THE JUSTICE sector on Friday announced plans to establish an integrated electronic case management system which aims at reducing the time a case spends before court, avoid duplications and reduce operational costs.
The system, which was launched by the Permanent Secretary in the Ministry of Justice, Pascal Ruganintwari, will start operating in 2015 and will be fully operational by 2018.
“We want to overhaul the judicial system, we cannot afford to keep talking about this initiative, it’s time we move ahead and act and we can only do that by implementing this system,” said Ruganitwari.
While presenting the system to key players in the judiciary, the IT advisor of the justice reconciliation, law and order sector, Jean-Louis Kaliningondo said that the new system aims at ensuring public safety, improving access to judiciary and ensuring fair and efficient administration of justice.
“This project has been in gestation since 2009 and now it’s taking shape. Basically the system will have a central unit linking all the judicial institutions – the National Police, prosecution BAR Association, the courts, Civil Litigation Unit, Kigali International Arbitration Centre and the courts,” he said.
Whenever the police make an arrest, it will immediately enter details of the case and evidence in the system, the prosecution and the Bar Association will be able to get the case details immediately from the police which they would use in courts.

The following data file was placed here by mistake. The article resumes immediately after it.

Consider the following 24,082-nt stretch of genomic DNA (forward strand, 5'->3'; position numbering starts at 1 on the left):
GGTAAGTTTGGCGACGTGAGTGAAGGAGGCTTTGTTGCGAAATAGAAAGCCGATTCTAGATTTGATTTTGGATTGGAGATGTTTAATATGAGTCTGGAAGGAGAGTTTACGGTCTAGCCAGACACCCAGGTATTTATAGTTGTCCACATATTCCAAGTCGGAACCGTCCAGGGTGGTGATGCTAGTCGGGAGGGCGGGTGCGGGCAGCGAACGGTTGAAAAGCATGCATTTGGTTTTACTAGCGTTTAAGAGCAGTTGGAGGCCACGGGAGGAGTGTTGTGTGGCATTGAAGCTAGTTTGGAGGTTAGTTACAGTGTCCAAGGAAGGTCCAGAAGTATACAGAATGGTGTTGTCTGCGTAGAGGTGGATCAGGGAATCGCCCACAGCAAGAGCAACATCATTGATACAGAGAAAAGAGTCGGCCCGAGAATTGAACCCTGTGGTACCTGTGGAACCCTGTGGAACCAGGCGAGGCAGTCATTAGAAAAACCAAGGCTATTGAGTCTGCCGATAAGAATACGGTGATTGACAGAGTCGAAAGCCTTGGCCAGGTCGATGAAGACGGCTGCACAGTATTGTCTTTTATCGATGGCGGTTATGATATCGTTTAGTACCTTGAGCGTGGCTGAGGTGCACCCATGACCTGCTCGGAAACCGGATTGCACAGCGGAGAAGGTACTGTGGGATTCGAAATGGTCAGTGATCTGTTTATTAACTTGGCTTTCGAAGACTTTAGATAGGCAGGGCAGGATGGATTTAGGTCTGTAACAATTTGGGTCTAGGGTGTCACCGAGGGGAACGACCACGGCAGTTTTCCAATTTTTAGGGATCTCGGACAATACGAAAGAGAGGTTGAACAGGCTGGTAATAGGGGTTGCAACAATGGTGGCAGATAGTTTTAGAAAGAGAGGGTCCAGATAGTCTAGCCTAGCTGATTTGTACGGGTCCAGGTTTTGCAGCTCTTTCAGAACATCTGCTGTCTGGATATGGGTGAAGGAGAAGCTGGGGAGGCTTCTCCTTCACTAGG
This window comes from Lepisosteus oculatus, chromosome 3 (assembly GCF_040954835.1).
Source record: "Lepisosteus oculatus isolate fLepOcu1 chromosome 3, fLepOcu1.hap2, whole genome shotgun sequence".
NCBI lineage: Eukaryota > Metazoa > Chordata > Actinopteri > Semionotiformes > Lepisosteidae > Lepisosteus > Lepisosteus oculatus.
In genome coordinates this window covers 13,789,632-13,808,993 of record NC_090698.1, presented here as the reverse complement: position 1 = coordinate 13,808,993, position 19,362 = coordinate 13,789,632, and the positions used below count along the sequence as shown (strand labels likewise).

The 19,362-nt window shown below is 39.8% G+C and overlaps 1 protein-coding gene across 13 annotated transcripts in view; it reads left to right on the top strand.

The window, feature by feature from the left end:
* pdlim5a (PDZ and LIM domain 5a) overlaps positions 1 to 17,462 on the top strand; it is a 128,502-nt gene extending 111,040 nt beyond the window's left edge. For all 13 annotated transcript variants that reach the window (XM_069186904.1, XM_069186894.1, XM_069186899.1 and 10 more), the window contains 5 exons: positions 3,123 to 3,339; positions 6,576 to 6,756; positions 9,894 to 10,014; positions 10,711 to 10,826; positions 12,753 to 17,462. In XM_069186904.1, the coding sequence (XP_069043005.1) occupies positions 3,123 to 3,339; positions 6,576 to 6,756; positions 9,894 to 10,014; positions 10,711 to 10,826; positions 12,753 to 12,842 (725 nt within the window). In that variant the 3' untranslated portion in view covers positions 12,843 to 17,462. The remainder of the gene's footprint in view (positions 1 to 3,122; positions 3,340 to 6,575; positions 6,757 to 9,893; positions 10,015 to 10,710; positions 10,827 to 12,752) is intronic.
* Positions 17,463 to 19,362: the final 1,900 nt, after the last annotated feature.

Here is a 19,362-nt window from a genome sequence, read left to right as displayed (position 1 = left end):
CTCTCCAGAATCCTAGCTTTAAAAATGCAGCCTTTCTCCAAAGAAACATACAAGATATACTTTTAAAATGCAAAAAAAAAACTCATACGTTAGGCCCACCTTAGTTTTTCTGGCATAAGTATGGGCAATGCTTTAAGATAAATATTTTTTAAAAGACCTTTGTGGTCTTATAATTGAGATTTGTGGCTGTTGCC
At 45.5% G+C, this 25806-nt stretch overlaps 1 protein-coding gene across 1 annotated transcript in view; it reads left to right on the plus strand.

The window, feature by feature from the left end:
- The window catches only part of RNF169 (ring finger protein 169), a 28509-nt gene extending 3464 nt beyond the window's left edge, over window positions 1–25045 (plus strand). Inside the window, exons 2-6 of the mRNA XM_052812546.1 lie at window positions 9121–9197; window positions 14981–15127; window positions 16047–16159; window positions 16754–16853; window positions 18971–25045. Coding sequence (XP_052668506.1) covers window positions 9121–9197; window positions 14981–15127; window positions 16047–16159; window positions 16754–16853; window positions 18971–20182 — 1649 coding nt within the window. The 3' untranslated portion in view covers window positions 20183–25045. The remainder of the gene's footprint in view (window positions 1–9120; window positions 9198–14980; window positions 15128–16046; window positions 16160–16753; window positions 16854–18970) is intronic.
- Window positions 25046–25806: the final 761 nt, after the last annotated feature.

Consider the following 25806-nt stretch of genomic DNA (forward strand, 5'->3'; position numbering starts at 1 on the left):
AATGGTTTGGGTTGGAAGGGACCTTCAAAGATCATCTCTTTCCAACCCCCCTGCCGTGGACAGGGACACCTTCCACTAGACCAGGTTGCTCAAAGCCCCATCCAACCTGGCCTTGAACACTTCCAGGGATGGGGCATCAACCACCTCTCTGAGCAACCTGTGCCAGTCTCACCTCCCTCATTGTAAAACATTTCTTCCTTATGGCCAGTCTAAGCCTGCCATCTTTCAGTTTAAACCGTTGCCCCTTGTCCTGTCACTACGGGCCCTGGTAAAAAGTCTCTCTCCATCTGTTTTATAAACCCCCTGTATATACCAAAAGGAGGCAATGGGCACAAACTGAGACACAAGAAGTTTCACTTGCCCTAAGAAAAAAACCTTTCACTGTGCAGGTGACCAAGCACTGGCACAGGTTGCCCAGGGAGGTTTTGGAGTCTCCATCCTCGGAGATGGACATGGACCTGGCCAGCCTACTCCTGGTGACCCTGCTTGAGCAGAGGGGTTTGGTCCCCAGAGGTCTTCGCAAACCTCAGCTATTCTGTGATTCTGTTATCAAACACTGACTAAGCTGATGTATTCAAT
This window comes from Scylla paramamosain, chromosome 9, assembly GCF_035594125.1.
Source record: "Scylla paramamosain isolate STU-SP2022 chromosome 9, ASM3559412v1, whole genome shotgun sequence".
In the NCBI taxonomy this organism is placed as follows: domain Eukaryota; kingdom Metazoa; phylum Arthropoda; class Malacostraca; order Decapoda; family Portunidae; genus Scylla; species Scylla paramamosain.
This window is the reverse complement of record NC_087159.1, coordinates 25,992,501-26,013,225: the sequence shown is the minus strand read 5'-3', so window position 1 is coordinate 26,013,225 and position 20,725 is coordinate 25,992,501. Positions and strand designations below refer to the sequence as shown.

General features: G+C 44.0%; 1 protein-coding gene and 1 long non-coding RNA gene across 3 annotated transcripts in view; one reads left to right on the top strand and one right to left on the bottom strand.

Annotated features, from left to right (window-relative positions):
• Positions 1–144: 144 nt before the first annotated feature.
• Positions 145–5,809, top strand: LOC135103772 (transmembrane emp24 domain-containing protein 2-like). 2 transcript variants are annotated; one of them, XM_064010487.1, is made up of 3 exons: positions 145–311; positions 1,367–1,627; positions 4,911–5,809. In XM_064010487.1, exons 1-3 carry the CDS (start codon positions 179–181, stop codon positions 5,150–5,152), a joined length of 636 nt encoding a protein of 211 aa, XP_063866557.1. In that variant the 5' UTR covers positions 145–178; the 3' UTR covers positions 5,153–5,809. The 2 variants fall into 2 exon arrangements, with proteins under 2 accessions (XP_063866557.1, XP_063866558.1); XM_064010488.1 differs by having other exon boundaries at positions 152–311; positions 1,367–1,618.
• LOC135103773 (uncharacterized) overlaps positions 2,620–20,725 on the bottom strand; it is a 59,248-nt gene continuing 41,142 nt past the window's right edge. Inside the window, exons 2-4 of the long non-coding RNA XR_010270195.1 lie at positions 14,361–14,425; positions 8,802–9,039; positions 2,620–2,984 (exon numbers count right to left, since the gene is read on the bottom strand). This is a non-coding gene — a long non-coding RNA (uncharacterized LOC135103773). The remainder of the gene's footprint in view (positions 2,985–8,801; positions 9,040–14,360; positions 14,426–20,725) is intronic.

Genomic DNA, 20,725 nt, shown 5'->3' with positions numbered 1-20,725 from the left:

The courts will also have access to the system which will help in ensuring that there is no duplication of information.
“This is an effort that shall require the highest kind of coordination among the institutions that make up the Justice Sector. A Project Management Team made of representatives from all relevant institutions is going to be put in place in order to supervise the technical implementation of this new system,” said Kaliningondo.
Cases that involve the state will automatically be picked up by the Civil Litigation Unity in the Ministry of justice while the Kigali International Arbitration Center will handle cases referred to them for arbitration.
So far only Sierra Leone has attempted to implement a similar system but on a small scale, their system is only used by 12 people in the courts. If this system is rolled out effectively it will be the first of the kind in Africa that is comprehensive.
The Secretary General in the Supreme Court, Anne Gahongayire pointed out that there was need to give the new system a lot of attentions so that people’s expectations are well managed.
“We need to outline all the requirements to have it running so as we can know where we stand and what we need to start with,” she said.
Speaking to the Sunday Times, the Secretary General of the National Public Prosecution Authority, Jean Damascene Habimana who also heads the Project Management Team said that at US$ 7 million, the project is considered cheap since it will be using available infrastructures like the Fiber optic cable and 4G Internet network.
“So far we have secured some funding of about US$2.4 from some partners but we still need more...then we will hire a software developer to build this software and it’s from that that we will know the kind of hardware that will be needed to have this system running,” said Habimana.
Issues of case management have been at the helm of challenges faced by the judicial sector and as a result, the backlog has been toning down at a low rate.
However, if this new system is completely rolled out, experts say it will contribute immensely to changing the whole justice system to a more effective one.